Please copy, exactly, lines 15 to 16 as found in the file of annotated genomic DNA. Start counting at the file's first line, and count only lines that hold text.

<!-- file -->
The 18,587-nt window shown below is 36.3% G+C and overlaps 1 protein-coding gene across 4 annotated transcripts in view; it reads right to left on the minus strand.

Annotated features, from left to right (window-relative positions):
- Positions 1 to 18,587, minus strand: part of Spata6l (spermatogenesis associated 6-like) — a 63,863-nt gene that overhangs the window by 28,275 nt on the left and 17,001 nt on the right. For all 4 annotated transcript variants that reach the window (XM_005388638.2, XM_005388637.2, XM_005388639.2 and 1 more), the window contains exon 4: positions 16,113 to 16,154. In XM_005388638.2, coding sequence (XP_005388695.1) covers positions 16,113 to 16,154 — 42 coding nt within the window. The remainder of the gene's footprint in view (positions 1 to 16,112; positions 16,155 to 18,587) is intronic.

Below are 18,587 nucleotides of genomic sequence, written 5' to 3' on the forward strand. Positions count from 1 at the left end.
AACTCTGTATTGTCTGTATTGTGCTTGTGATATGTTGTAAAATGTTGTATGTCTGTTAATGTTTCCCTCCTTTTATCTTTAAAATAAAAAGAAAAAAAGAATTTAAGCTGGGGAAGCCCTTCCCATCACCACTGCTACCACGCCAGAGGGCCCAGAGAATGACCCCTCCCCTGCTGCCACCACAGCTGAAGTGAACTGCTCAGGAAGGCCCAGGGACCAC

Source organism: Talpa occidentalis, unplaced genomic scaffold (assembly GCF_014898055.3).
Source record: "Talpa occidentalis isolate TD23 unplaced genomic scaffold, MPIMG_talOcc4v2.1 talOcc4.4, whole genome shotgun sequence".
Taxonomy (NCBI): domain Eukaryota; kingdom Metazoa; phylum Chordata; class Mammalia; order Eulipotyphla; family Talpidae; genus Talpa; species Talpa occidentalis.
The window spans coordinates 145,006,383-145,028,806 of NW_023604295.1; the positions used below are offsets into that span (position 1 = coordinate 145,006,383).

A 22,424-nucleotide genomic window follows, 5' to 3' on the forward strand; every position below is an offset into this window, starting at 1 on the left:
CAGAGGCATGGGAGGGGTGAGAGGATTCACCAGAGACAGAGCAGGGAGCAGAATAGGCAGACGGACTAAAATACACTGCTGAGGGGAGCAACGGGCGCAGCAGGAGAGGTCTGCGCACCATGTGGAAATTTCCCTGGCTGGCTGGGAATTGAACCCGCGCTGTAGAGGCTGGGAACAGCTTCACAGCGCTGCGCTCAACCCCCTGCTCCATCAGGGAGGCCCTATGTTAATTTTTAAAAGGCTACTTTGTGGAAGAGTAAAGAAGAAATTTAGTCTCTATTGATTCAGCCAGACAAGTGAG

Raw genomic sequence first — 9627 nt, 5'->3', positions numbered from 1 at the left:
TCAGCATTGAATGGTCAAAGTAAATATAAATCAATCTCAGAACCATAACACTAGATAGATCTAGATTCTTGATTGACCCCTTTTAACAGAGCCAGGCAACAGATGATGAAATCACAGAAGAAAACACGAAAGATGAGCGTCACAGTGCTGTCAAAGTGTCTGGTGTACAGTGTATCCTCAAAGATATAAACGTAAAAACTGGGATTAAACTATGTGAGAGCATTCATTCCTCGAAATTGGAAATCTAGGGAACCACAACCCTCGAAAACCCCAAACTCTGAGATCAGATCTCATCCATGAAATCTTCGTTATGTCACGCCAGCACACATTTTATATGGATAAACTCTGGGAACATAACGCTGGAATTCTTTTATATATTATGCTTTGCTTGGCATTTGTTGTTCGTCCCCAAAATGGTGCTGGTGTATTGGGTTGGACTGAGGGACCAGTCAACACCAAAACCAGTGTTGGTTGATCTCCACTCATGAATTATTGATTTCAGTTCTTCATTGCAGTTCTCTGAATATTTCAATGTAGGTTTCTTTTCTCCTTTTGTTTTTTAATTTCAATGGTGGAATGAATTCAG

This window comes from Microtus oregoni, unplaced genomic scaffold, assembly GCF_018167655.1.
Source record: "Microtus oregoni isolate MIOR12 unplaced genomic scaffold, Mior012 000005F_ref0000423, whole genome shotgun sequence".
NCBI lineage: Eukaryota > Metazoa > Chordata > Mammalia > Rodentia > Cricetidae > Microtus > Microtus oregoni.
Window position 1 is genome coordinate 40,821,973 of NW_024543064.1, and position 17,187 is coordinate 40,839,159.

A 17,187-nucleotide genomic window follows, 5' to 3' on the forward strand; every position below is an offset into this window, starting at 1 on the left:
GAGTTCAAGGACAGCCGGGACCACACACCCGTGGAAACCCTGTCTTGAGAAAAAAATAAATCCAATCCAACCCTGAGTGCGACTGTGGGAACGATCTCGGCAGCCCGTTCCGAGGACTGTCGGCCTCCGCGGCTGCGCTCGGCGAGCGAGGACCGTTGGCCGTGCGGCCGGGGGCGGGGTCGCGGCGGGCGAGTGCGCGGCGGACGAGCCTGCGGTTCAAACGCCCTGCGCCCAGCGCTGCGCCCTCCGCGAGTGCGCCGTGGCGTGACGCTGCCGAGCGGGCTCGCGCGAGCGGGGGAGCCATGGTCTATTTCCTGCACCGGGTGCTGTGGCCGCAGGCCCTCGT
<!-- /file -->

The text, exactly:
Source record: "Microtus oregoni isolate MIOR12 unplaced genomic scaffold, Mior012 000005F_ref0000423, whole genome shotgun sequence".
NCBI lineage: Eukaryota > Metazoa > Chordata > Mammalia > Rodentia > Cricetidae > Microtus > Microtus oregoni.